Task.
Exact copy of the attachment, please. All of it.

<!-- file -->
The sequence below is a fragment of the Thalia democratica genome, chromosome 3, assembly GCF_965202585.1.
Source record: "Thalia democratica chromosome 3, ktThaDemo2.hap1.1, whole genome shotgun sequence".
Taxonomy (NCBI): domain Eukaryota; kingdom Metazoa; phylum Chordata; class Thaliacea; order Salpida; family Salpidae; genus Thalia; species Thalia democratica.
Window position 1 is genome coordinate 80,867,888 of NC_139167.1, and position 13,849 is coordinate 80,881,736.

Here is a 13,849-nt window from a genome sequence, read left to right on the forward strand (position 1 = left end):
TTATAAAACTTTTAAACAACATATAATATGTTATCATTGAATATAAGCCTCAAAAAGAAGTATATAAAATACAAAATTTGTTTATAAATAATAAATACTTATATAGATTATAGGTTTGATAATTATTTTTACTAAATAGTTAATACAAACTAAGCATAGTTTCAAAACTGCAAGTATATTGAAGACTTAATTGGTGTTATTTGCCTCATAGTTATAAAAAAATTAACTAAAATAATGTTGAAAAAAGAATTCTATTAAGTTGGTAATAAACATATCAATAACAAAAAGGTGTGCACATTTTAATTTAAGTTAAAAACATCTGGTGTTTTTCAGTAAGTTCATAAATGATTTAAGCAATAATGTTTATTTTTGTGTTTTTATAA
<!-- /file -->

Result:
The sequence below is a fragment of the Thalia democratica genome, chromosome 3, assembly GCF_965202585.1.
Source record: "Thalia democratica chromosome 3, ktThaDemo2.hap1.1, whole genome shotgun sequence".
Taxonomy (NCBI): domain Eukaryota; kingdom Metazoa; phylum Chordata; class Thaliacea; order Salpida; family Salpidae; genus Thalia; species Thalia democratica.
Window position 1 is genome coordinate 80,867,888 of NC_139167.1, and position 13,849 is coordinate 80,881,736.

Here is a 13,849-nt window from a genome sequence, read left to right on the forward strand (position 1 = left end):
TTATAAAACTTTTAAACAACATATAATATGTTATCATTGAATATAAGCCTCAAAAAGAAGTATATAAAATACAAAATTTGTTTATAAATAATAAATACTTATATAGATTATAGGTTTGATAATTATTTTTACTAAATAGTTAATACAAACTAAGCATAGTTTCAAAACTGCAAGTATATTGAAGACTTAATTGGTGTTATTTGCCTCATAGTTATAAAAAAATTAACTAAAATAATGTTGAAAAAAGAATTCTATTAAGTTGGTAATAAACATATCAATAACAAAAAGGTGTGCACATTTTAATTTAAGTTAAAAACATCTGGTGTTTTTCAGTAAGTTCATAAATGATTTAAGCAATAATGTTTATTTTTGTGTTTTTATAA